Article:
THE broadcaster’s head of religion and ethics, Aaqil Ahmed, accused his own organisation of being too Christian in a new report.
Muslim critics meanwhile suggested the Beeb could televise Friday prayers, cover the Eid festival or show children attending madrasahs.
“Christianity remains the cornerstone of our output and there are more hours dedicated to it than there are to other faiths,” said Mr Ahmed, in a statement handed to the Sunday Times.
“Our output in this area is not static, though. It has evolved over the years and we regularly assess it.”
BBC director general Lord Hall has been handed Mr Ahmed’s dossier and is believed to be mulling over the suggestions.
Mr Ahmed sparked anger last summer by comparing Jesus, Mary and Joseph to Calais Jungle camp migrants.
It comes after last week’s government white paper which said the broadcaster needed to offer more for ethnic minorities.
Gobby Katie Hopkins ranted about non-white recruitment at the BBC during the same week.
The part taxpayer-funded Beeb boasts Christian-orientated programs such as Songs of Praise and Sunday Morning Live.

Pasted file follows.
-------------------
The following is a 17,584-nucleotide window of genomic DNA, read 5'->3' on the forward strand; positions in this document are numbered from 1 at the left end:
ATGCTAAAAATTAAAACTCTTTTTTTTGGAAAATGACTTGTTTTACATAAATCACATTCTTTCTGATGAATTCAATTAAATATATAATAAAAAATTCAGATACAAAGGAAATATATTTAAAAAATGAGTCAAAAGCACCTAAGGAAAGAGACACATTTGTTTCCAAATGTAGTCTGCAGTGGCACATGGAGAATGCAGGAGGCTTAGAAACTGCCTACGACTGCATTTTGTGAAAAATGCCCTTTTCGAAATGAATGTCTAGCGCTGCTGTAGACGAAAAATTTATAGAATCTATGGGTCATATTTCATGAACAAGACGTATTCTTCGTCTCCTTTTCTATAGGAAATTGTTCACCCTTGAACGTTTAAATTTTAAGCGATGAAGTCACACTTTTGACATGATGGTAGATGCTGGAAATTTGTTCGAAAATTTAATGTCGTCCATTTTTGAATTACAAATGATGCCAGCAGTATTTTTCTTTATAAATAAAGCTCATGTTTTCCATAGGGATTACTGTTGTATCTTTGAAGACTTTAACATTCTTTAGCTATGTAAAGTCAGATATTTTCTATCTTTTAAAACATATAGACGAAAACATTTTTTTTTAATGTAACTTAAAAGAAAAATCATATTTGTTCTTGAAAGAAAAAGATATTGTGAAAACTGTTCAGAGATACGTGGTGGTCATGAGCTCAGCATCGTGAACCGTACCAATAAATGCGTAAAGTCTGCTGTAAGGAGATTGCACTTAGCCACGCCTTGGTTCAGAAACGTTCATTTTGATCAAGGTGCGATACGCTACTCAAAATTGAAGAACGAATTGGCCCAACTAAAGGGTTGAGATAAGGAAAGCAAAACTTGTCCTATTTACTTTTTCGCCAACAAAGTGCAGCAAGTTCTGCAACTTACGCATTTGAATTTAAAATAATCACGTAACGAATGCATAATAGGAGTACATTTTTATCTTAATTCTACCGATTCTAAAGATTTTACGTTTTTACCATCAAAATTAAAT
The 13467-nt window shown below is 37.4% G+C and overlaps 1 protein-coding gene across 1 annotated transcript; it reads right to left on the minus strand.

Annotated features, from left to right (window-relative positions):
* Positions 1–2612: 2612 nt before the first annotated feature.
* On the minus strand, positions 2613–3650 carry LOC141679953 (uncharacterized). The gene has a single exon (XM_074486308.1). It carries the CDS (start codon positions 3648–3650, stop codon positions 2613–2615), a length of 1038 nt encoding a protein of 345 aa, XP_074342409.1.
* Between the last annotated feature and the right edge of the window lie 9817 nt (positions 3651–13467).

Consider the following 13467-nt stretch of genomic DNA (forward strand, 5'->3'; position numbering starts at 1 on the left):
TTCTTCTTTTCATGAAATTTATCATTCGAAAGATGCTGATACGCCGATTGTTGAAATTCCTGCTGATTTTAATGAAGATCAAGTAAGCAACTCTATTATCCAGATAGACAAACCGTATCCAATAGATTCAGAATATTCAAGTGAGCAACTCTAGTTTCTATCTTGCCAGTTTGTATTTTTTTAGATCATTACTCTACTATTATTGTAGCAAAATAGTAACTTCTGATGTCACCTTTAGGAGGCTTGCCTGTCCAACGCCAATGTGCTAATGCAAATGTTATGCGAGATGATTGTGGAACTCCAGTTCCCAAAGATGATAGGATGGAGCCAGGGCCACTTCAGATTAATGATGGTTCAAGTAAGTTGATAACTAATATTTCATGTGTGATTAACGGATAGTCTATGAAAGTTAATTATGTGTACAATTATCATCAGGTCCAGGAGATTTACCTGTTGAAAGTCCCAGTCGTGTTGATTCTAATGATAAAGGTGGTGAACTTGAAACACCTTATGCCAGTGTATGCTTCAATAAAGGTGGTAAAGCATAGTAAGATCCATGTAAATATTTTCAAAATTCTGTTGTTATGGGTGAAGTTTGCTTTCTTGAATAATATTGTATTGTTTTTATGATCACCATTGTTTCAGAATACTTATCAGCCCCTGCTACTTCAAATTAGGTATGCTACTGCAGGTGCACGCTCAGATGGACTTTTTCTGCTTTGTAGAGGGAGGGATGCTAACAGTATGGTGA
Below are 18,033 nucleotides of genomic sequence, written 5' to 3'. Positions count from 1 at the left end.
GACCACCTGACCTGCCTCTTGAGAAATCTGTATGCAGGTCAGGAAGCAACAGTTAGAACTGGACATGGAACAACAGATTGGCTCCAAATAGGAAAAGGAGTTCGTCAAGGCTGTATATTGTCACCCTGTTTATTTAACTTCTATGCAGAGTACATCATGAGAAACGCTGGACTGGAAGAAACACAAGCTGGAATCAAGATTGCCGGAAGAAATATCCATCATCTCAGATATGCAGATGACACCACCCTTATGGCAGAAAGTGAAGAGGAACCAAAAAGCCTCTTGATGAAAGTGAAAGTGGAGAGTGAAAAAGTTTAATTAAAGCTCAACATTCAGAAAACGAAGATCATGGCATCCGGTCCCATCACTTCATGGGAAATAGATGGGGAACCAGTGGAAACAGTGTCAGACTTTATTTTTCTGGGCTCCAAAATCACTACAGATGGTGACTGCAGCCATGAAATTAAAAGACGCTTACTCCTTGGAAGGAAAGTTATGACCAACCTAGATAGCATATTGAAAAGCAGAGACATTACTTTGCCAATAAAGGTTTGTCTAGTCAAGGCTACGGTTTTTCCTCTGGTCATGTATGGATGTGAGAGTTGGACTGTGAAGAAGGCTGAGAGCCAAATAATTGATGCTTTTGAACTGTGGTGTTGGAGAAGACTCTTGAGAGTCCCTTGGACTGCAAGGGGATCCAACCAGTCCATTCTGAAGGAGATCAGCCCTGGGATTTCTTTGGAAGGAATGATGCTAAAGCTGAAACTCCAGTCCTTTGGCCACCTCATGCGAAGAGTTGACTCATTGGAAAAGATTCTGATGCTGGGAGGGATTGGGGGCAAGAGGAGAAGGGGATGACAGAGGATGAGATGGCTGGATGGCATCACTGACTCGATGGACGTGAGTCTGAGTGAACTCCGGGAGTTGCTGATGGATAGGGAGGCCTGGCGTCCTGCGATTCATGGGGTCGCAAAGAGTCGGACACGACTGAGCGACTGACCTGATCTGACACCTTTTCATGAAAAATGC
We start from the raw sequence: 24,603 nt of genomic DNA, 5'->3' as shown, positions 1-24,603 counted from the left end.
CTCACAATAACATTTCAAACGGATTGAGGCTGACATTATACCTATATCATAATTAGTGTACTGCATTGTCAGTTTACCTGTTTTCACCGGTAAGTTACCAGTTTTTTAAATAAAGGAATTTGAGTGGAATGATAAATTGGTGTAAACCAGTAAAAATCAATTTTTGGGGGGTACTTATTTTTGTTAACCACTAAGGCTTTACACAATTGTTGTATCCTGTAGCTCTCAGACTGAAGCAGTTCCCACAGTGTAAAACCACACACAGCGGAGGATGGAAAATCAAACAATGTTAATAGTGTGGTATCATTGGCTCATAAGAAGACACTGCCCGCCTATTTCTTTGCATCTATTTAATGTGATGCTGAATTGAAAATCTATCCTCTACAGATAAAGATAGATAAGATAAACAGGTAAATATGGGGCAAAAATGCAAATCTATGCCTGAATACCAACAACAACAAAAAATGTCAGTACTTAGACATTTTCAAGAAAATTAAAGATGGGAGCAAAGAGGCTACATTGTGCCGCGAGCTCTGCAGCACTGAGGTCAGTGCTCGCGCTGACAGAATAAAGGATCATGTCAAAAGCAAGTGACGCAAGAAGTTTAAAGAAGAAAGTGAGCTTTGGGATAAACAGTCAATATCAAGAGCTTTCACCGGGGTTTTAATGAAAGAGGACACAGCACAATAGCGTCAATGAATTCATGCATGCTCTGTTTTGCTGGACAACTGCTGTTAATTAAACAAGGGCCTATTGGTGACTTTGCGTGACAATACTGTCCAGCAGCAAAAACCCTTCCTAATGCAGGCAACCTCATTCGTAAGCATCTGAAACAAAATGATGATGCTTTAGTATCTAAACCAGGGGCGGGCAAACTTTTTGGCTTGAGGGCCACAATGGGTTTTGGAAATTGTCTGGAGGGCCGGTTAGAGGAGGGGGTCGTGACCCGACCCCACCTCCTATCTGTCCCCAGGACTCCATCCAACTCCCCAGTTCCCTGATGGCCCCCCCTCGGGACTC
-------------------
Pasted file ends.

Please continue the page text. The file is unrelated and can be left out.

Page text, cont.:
Other religious programmes, also on radio, include The Life of Muhammad, Moral Maze, Beyond Belief and Thought for the Day.
A BBC spokesman said: “We fully explained to the Sunday Times that we are actually intending to do more programming around Christianity and more on other faiths as well, so there is absolutely no question of an ‘either or’ on our output.”
But Lord Carey, the former Archbishop of Canterbury, said: “There is a real feeling by Christians of being let down by the establishment.
“Christianity is fighting for its life in western countries.”
Ahmed’s announcement provoked some fury online.
Peter Probert tweeted: “BBC head of religion, Aaqil Ahmed, says BBC is too Christian.
“Well what a surprise! Perhaps this explains zero Easter programming. Shameful.” Daily Star